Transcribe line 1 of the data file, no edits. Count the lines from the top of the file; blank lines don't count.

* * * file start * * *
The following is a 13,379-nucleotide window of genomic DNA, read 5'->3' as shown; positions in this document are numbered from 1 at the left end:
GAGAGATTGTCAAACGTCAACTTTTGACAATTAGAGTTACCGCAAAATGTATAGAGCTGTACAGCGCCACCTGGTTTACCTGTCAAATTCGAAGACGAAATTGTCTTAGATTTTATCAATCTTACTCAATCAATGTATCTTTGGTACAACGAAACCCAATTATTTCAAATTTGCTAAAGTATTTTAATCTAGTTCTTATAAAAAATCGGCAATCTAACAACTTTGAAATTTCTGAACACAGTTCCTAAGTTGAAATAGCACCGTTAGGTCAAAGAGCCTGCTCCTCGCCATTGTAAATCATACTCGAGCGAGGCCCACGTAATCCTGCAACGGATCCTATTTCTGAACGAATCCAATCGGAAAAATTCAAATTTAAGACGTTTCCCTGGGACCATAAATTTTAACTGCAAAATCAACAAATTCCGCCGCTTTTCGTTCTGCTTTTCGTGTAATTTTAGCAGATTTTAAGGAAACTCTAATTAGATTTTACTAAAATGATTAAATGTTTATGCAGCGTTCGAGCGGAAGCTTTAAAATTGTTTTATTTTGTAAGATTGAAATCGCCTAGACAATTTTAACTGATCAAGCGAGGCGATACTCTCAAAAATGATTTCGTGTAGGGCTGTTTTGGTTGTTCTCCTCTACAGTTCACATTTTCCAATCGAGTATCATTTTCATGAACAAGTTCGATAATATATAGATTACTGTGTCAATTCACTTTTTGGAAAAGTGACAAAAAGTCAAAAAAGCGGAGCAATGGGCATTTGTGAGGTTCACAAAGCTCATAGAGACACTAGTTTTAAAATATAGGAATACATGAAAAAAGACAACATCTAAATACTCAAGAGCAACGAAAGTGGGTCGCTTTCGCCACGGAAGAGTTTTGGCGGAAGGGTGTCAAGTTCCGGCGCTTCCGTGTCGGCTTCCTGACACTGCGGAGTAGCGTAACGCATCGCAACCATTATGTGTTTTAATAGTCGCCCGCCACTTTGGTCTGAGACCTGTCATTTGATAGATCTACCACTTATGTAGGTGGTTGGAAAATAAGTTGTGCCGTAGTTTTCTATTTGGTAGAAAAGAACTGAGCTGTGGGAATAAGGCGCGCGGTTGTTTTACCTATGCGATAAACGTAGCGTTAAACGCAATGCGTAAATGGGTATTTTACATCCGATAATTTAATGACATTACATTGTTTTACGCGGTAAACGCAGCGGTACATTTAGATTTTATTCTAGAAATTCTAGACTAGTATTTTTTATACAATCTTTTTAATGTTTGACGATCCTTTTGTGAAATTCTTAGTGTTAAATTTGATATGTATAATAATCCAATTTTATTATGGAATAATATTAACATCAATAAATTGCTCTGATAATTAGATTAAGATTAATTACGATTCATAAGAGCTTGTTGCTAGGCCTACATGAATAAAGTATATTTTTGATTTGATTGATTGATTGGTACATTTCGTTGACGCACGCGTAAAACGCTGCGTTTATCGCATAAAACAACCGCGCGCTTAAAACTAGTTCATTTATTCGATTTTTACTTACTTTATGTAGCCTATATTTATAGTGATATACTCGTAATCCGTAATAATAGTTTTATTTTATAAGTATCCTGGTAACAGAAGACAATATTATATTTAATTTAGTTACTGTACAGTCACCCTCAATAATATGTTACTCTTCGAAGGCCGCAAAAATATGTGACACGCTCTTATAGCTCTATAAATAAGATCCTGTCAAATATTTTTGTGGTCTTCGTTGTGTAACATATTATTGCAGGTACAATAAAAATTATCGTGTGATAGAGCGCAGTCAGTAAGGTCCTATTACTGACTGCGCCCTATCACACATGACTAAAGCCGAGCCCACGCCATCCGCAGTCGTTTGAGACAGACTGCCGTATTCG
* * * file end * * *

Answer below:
The following is a 13,379-nucleotide window of genomic DNA, read 5'->3' as shown; positions in this document are numbered from 1 at the left end: